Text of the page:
Kid Kruschev

'Kid Kruschev' by Sleigh Bells: Our review finds Sleigh Bells scatterbrained on 'Kid Kruschev'
'Kid Kruschev' by Sleigh Bells

Our Rating


Always a powerful and raw band whether live or on record, Sleigh Bells always bring hefty amounts of energy to their records. In recent years however, the band’s broader sonic exploration has led to some truly surprising moments of pop greatness from the band between their loud and proud guitar rock. On their first in a series of mini albums however, this mix of experimentation and in-your-face amp blasting offers a mixed result to say the least. Full of ideas, the album’s biggest fallback is its inability to fit them together. While Alexis Krauss’ vocals are a fun standout of the record, the album is so consistently jumping somewhere new that they’re hard to remember for long.

Ringing with a swell of synth bliss, the album opens on the amazing build of “Blue Trash Mattress” as it moves towards its distorted release with angelic bells. Cutting in with their usual mix of blasted out drums and shredding guitars, there’s a distinctly benevolent tone to their roaring this time around. While its initial burst of energy is devastating, the chords and progressions feel almost corny by the finale.

“Favourite Transgressions” however hits a driving and steady groove, mixing a menacing snarl with the exciting twist of Krauss’ harmonies. Leaning into the repetitive nature of its blues loop, the track makes the most of its dynamics and hip hop production style by switching things around so rapidly that you’re constantly guessing where it will go next. Closing with more sombre notes, Krauss’ catchy vocal line takes the song out with a fun hook.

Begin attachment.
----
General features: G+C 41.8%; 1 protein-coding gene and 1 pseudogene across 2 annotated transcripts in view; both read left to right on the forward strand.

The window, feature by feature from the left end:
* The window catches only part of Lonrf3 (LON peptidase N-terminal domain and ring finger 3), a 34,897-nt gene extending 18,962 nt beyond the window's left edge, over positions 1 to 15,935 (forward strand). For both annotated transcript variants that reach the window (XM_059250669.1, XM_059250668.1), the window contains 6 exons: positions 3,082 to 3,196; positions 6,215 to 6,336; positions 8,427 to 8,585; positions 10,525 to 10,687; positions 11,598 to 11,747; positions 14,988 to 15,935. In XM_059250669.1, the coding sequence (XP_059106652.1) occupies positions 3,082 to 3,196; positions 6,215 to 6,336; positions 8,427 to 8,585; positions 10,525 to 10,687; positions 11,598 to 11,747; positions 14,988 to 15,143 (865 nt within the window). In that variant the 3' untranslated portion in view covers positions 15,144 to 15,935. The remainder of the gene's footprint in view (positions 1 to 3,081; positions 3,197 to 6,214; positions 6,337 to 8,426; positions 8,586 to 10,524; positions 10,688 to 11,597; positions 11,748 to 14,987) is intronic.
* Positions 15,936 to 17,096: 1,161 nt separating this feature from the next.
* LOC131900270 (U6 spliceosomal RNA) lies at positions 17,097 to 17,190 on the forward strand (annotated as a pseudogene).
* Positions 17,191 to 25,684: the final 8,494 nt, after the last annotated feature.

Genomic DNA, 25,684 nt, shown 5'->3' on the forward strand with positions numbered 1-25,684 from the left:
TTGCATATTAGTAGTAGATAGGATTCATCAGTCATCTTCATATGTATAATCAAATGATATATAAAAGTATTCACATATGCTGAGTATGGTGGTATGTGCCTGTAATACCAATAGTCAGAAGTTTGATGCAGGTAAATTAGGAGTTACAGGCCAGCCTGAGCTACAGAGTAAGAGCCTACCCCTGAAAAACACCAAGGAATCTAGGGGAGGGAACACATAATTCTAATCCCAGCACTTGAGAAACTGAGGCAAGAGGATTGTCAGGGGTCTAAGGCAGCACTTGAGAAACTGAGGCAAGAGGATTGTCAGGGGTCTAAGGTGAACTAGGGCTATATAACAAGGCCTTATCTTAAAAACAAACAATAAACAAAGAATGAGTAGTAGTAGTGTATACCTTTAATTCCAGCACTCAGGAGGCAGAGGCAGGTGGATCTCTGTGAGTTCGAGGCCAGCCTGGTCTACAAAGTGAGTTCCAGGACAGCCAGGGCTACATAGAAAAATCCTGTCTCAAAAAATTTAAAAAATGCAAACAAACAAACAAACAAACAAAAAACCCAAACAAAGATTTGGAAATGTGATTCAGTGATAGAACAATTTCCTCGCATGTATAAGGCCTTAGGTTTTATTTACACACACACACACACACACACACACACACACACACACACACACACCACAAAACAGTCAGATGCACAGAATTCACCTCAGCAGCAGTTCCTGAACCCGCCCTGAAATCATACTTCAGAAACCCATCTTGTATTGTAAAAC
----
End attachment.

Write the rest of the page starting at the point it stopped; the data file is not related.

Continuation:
Instantly addictive in its tambourine-shaking percussion and subtle melody, “Rainmaker” stands out from first listen. Krass enters on brash synth notes and dense harmonies that make her vocals huge, making her shouts to an abusive lover all the more powerful. While its chorus feels more emotional than gripping, the light hook and percussive track ends up becoming the most iconic hook of the whole song.
“Panic Drills” burns brightly like a growling version of the band’s “Rill Rill” with a much larger space for the vocals to float in. Even with Krauss’ clever vocal hooks and gripping bridge, much of the song feels too loosely written to carry listeners through. Bending guitars like a classic 70’s track, the song carries more strong moments than it does cohesion. While the parts may not fit together, Sleigh Bells fans will easily find the worthwhile hooks in each section.

Taking electronic beats and haunting vocal warps, “Show Me The Door” is the most experimental track on the record. Spinning tones of Grimes with delicate piano melodies, the track really feels like two styles mashing together in interesting but inaccessible ways. A patchwork of its many synth lines, it never feels like it ties them together elegantly.
“Florida Thunderstorm” layers Krauss’ ethereal vocals on swaying guitar lines, as the reverb cranks up to make the song more and more ethereal. Like a demented folk song the track blooms with a soaring chorus as Krauss screams her emotions to the cricket-filled night. Fading the harmonies like a breeze, the guitars take the song out with a majestic crawl as the touches of strings really pop in the track’s outro.

Running with the most cohesive bass line of the album, “And Saints” finds Krauss’ harmonies playing off each other as they cross back and forth along the main groove of the track. Contrasting the bright tones of the synth cries with her passionate wails, the track’s build never truly pays off satisfyingly. As a finale however, the more moody style of the track, along with its little piano riff, takes the album out with a unique sense of mystery.

Words by Owen Maxwell